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Christoph Willibald GLUCK (1678-1741) Orfeo ed Euridice (excerpts)
Orfeo – Janet Baker (mezzo-soprano)
Euridice – Elisabeth Speiser (soprano)
Amore – Elizabeth Gale (soprano)
Jean Mallandaine (harpsichord)
The Glyndebourne Chorus
London Philharmonic Orchestra/Raymond Leppard
Recorded Brent Town Hall, 1982
WARNER APEX 2564 61497-2 [74.21]

This recording was produced in association with the Glyndebourne performances of the opera which formed part of Dame Janet Baker’s farewell to the operatic stage. Here, the recording is issued as edited highlights on one CD.

The virtues and disadvantages of the recording are well known. Glyndebourne decided to use the Italian Ricordi Edition, based largely on the version Berlioz made for mezzo-soprano. It thus corresponds to no known version by Gluck, but conflates the ‘best bits’ from his own Italian and French versions (the latter, of course, written for haut-contre rather than castrato). Conductor Raymond Leppard included rather more of Gluck’s ballet music than usual and this proved one of the complete recording’s additional attractions as Leppard’s handling of the dance sections is assured and dramatic.

Janet Baker’s performance in the title role is as stunning as ever. But this was her farewell to the operatic stage and I could have wished she had recorded the role earlier on in her career. But there are still great moments. In the highlights we are deprived of her cries of Euridice in the opening scene. But ‘Addio, addio, o miei sospiri’ is brilliantly done. This virtuoso aria has a dubious place in the Gluck canon, but here Baker makes light of the virtuoso elements to form an emotional and appealing performance. As Amore, Elizabeth Gale is charming and perfectly adequate, but somehow I wanted more. It did not help that, rather unfairly perhaps, I found her vibrato a little intrusive.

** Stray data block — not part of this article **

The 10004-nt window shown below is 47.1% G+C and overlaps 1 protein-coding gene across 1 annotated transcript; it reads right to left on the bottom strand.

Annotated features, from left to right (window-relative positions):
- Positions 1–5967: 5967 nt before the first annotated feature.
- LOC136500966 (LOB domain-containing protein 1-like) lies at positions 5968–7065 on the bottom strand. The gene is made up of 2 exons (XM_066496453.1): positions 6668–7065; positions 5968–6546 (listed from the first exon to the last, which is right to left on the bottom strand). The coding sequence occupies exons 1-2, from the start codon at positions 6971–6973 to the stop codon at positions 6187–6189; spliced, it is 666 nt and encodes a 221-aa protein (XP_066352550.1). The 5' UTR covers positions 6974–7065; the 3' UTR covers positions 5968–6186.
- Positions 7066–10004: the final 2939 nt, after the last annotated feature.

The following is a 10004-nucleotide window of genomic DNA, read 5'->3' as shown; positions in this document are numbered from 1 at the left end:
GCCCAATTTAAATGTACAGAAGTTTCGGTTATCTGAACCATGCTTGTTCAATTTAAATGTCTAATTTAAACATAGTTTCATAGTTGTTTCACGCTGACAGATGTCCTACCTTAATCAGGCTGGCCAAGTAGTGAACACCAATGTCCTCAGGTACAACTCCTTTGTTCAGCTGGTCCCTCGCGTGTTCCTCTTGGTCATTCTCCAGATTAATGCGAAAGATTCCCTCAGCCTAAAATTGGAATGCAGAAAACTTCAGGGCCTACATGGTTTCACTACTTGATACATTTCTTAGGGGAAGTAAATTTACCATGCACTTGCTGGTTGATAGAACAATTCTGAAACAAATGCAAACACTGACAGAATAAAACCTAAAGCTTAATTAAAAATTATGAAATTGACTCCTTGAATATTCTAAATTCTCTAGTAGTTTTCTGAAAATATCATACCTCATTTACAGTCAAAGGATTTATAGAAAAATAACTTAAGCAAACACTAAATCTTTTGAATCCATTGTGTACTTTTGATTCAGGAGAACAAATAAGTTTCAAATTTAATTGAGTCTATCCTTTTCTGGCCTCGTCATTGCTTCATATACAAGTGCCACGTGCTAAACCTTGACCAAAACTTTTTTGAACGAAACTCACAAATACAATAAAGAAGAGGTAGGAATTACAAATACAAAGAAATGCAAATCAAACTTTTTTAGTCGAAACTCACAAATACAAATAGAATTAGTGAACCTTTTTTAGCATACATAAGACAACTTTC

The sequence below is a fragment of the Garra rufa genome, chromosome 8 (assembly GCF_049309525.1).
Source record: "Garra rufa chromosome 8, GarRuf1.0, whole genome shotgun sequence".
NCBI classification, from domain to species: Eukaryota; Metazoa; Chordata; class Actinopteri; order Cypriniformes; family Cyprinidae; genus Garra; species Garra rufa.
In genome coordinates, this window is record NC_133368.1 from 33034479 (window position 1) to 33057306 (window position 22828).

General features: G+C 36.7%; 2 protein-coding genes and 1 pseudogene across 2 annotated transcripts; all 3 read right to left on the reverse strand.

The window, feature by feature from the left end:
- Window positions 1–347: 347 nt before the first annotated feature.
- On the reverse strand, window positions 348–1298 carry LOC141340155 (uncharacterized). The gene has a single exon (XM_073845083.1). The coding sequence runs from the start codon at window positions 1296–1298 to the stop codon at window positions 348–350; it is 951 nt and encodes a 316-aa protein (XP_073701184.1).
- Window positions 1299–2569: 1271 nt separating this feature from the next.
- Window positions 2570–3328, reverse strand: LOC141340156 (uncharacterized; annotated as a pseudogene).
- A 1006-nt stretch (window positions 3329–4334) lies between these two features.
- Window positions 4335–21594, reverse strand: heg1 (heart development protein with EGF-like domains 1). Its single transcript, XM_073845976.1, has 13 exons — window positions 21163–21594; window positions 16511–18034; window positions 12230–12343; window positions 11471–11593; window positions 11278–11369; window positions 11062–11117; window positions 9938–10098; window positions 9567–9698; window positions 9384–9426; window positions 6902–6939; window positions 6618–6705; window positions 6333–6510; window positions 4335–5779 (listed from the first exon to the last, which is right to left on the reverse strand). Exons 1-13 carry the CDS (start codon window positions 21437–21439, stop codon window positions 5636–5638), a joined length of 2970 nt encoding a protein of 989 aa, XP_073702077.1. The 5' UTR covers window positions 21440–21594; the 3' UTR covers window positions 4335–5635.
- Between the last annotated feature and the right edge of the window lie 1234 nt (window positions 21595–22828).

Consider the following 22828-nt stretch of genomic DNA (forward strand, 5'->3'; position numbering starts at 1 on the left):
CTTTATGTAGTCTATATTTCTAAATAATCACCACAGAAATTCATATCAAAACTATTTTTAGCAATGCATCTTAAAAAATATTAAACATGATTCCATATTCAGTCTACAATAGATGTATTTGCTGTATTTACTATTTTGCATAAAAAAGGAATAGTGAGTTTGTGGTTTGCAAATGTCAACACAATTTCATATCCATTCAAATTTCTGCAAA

A drawback of this disc of highlights is the way the opera has been edited down. I felt that in Act 1, skipping directly from Orfeo’s rather short, ‘Chiamo il mio ben cosi’ directly to Amore’s ‘Gli sguardi trattieni’ was too uncomfortable. The first Act as presented here is an assemblage of musical highlights which fails to give much sense of Gluck’s dramatic sense. This is a shame as Leppard’s account of the opening sinfonia is full of drama.

Things are better in Act II, where we are treated to a satisfactory dramatic sequence as Orfeo charms the furies guarding the Elysian Fields. The Glyndebourne chorus are on strong form here and Baker’s emotionally powerful Orfeo rightly triumphs. Elisabeth Speiser’s Euridice is rather a disappointment and I found her only adequate. Her role is heavily cut in the highlights so that the surviving two items opening the Act simply form a prelude to Baker’s haunting and concentrated account of ‘Che faro’, but sense of the drama is lost.

The disc concludes a sequence of final choruses and ballets. Whilst Leppard’s handling of these is masterly, given that Gluck’s opera had to be filleted down to fit onto a single disc, I felt that we could usefully have lost some ballet and gained a little more of Gluck’s drama.

This is probably not a disc suitable for somebody wanting to explore this opera for the first time, too much of Gluck’s fine sense of classical structure is lost as the drama is reduced to a series of musical highlights. But what fine music making it is; certainly this is a disc for someone wanting a memento of Dame Janet’s Orfeo without adding yet another complete version to the library shelves.

Robert Hugill

see also

Christoph Willibald GLUCK (1714-1787) Opera Explained Series. An Introduction to Orfeo ed Euridice written by Thomson Smillie; narrated by David Timson NAXOS Opera Explained 8.558122 [66.17]



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